The former downtown Pasco official who skimmed money to pay personal bills and back child support apologized Tuesday, saying he will use this experience “to influence decisions tomorrow.”
Michael A. Goins seeks a fresh start as he goes to prison for one year for embezzling at least $90,000 over two years, he said.
“I did not live up to the expectations that my position required,” Goins said during sentencing in Franklin County Superior Court. “While this was not my intention from the start, sadly it is the outcome.”
Goins was hired as executive director of the Downtown Pasco Development Authority in July 2013. About six months later, he started dipping into agency funds for personal use, including groceries, utilities at his Richland home and trips to New Jersey to visit his two kids.
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In an interview with Pasco detectives, Goins claimed he intended to replace the money with each paycheck.
However, he “got into quicksand and it got bigger and bigger, and I … wasn’t able to catch it up,” he said in the interview.
Goins typically would have faced up to three months in jail for the theft because of his lack of criminal history. However, the defense and prosecution agreed that an exceptional sentence of a year is more appropriate.
It all came to a head in late 2015 when Goins no longer could delay queries from the IRS about unpaid taxes, and agency board members discovered outstanding bills on numerous accounts.
The downtown association is partially funded by taxpayer dollars. It oversees the Pasco Farmers Market and Pasco Specialty Kitchen, and coordinates events like the Cinco de Mayo celebration and the Fiery Foods Festival.
Goins was fired in December, a couple of weeks after his arrest.
When he pleaded guilty Jan. 5 to first-degree theft with aggravating factors, the plea deal hinged on the embezzlement amount not exceeding $150,000.
On Tuesday, Prosecutor Shawn Sant said a report from the state Auditor’s Office won’t be done until June because of the case’s complexity. The forensic accountants want to be thorough by making sure “to match up the output with the input.”
Sant had been holding off sentencing Goins until getting a clear indication of how much money actually was taken.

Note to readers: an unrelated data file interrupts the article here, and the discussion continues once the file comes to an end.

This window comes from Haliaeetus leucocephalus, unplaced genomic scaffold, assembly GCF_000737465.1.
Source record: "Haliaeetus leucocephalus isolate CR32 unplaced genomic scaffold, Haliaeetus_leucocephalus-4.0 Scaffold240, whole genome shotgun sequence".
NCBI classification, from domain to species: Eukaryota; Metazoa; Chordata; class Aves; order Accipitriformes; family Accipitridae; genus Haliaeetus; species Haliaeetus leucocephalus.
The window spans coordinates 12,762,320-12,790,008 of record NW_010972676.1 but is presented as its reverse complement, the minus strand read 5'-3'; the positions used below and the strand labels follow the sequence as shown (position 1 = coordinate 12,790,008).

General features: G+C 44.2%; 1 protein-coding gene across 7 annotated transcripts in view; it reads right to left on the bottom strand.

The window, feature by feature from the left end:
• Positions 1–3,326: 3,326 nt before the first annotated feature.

But, instead of keeping Goins in the county jail at the expense of taxpayers who already were defrauded by him, Sant said it’s time to send him to a state facility.
Sant warned Goins and the court that if the audit shows the former executive pocketed more than $250,000 — well above what was anticipated — then additional charges will be filed.
“The defendant should know more than anyone else how much was taken,” Sant said.
Sant added that new charges would not fall under double jeopardy because prosecutors can break out each additional action into a separate count.
Defense attorney Daniel Stovern said his client understands that and believes the $150,000 amount already included “a lot of safety room” with the final tally likely to come in well below.
A restitution hearing is set July 12.
I would like to further apologize to my family for the public humiliation that this has caused. I am sorry that I let them down ... I am sorry to my wife and children for failing as a husband and a father. I promise to spend every day making the time up that is lost.
Michael A. Goins
Mike Miller, the agency’s board treasurer and former president, told the Herald the volunteer members decided not to attend the sentencing hearing.
“We didn’t need to say anything. The sentence stands for itself,” Miller said.
The board is still trying to recover from the embezzlement while also working to move forward with promoting downtown Pasco, Miller said.
“We are slowly whittling the debt back down to reasonable numbers, other than the IRS numbers and state numbers,” he said.
The association kicked off its second year of Food Truck Friday on April 1, and on May 7 will celebrate both Cinco de Mayo and the opening of the farmers market. Board members also are working to fill Goins’ former position.
Goins typically would have faced up to three months in jail for the theft because of his lack of criminal history.
However, both Sant and Stovern agreed that an exceptional sentence is more appropriate given the circumstances.
“He recognizes that this is a significant loss,” said Sant, noting the Pasco agency’s ongoing effort to improve the economic condition of start-up businesses in downtown.
Stovern told the court Goins has cancer that needs to be treated.
Goins previously had testicular cancer, and told investigators that doctors initially believed his cancer was back last summer but determined it was something else. He acknowledged praying it was cancer so it would take care of his problems.
Months later, he tried to commit suicide with wine and prescription pills once officials found the discrepancies in the association’s books.
“This is out of character for Mr. Goins. He doesn’t have a long criminal history,” Stovern said. “Hopefully, based on the fact that it is so out of character, we will never see him again in criminal court.”
Goins thanked people who’ve shown him mercy and support throughout the criminal case.
“I would like to further apologize to my family for the public humiliation that this has caused. I am sorry that I let them down,” he said. “… I am sorry to my wife and children for failing as a husband and a father. I promise to spend every day making the time up that is lost.”
Judge Bruce Spanner said he was going along with the recommended sentence “considering the extreme violation of trust that was placed on you.”